Indianapolis Colts Football

Indianapolis Colts Head Coach Chuck Pagano to Sign Copies of Book: Sidelined: Overcoming Odds Through Unity, Passion and Perseverance

Posted by coltsindianapolis on June 16, 2014 – 4:03 pm

Indianapolis Colts Head Coach Chuck Pagano will be signing copies of his book, Sidelined: Overcoming Odds Through Unity, Passion and Perseverance, at the Barnes & Noble Carmel location on Saturday, June 21 at 11 a.m. Adults, children and Colts fans are invited to attend.

Pagano’s philosophy on coaching football helped build a team that would triumph over a cancer diagnosis and carry them through to the playoffs. In SIDELINED, Pagano shares what’s being called the most inspirational story in recent NFL history. This book details how he was diagnosed with leukemia three weeks into his first season with the Colts, a team still reeling from a painful 2-14 record the year before, and how passion and perseverance conquered predicted failure to unite a family, a team and a community.

The best part of Pagano’s tale is how this amazing fight to overcome adversity ultimately led to triumph at the end of that first season. SIDELINED is a real account of how a determined group of men, inspired by their ailing head coach, played selflessly with a never-give-up attitude to overcome seemingly insurmountable odds.

Barnes & Noble Booksellers Carmel/Westfield is located at 14790 Greyhound Plaza, Carmel, IN, 46032.

 


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Indianapolis Colts Season In Review – INFOGRAPHIC

Posted by coltsindianapolis on January 16, 2014 – 12:55 pm


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Five Things Learned, Colts-New England

Posted by craigkelleycolts on January 13, 2014 – 8:43 am

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Intro:  The Colts’ season ended Saturday at New England with a 43-22 loss where Indianapolis trailed after 79 seconds and never was able to draw even.  Indianapolis allowed 234 rushing yards and committed four turnovers to end a season that had a number of accomplishments.

 

INDIANAPOLIS – Saturday’s 43-22 Divisional Playoff loss at New England was a disappointing ending to a second straight year that featured 11 regular-season wins.

Indianapolis advanced one round further in the playoffs than it did last season and for a roster that featured 27 players finishing their first year with the team, a team that had to use a league-high 73 players because of injury, it was a year that had noteworthy accomplishments that can point toward a bright future.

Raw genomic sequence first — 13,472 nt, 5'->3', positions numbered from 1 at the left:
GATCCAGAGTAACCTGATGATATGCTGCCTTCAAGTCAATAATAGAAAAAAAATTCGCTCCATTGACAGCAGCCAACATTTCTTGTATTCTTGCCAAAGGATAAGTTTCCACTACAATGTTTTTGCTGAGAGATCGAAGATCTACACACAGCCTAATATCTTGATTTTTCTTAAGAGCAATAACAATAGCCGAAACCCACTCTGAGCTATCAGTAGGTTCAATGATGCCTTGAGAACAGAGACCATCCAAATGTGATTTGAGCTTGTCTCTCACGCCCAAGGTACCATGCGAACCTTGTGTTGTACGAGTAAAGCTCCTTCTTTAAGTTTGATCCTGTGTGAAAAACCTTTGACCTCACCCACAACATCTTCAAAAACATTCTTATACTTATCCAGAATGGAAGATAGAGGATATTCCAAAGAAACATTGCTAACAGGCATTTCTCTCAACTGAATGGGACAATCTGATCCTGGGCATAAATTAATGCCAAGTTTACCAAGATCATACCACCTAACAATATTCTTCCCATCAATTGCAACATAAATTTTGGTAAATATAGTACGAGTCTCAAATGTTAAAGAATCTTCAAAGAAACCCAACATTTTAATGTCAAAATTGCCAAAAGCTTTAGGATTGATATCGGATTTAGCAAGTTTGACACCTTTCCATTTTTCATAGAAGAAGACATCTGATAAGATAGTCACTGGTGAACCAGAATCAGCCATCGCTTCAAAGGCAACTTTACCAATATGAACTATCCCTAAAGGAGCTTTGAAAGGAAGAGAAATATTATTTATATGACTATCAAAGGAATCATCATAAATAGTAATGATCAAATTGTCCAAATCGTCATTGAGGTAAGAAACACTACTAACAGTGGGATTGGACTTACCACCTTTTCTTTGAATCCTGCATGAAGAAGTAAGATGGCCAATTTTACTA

The Colts absorbed a tough loss to a talented New England team, and here are FIVE THINGS LEARNED.

ANDREW LUCK WILL HAVE HIS DAYS – It is evident readily that Andrew Luck is one of the special talents in the NFL, though Saturday at New England was not his night.  Playing the toughest position in sports can mean a player will have a game like Luck did with four interceptions.  While each throw had its own story, Luck shouldered the blame and will take the experience with him into his third season.  Coming off a wondrous Kansas City performance, this likely felt like both ends of the football spectrum for him, but Colts fans are heartened by what they have in Luck.  Sure, it will sting watching veterans Peyton Manning and Tom Brady battle next Sunday, as well as youngsters Russell Wilson and Colin Kaepernick but given a logical progression for Luck, there should be future title Sundays for him.  There already have been many special ones for Colts fans with him at the controls.

GROUND IT OUT – When Chuck Pagano states the importance of running the ball, he could point to the eight playoff results as exhibits why.  The Colts ran 19 times for 100 yards (5.3 avg.) against Kansas City, and that was the lowest rushing total of any eight playoff winners this year.  In the Wild Card round, New Orleans (185, 5.1 avg.), San Diego (196, 4.9) and San Francisco (167, 5.6) pounded the ball.  In the Divisional Playoffs, New England (234, 5.1), Seattle (174, 5.0), San Francisco (126, 3.7) and Denver (133, 3.9) ran effectively, and often.  The Colts were out-rushed by Kansas City, 150-100, the only post-season winner with fewer yards than its opponent.  In two playoff games, opponents had almost twice the rushing attempts (78-40) than did the Colts, and a 90:40 pass:rush ratio was not healthy.  Establishing a better blend is necessary (there were scoreboard factors that tilted it), and it would not damage the effectiveness of the passing game.

STOP RUN – The Colts allowed a 192.0 rushing average in the post-season, with New England getting 234 yards, the second-most allowed in a playoff game in franchise history.  At the start of the season, Pagano said rushing for a 5.0 average would be the club’s dreamed-of goal since that average would “lead the world.”  Kansas City and New England combined for a 4.9 average.  Counting the playoffs, Indianapolis allowed 150-plus rushing yards in five of its last seven games.  When subtracting the Jacksonville and Houston outings, the remaining five opponents ran for 856 yards (171.2 avg./game), a 5.1 average and 12 touchdowns.  Being more stout in the run defense has to be on the mindsets heading forward.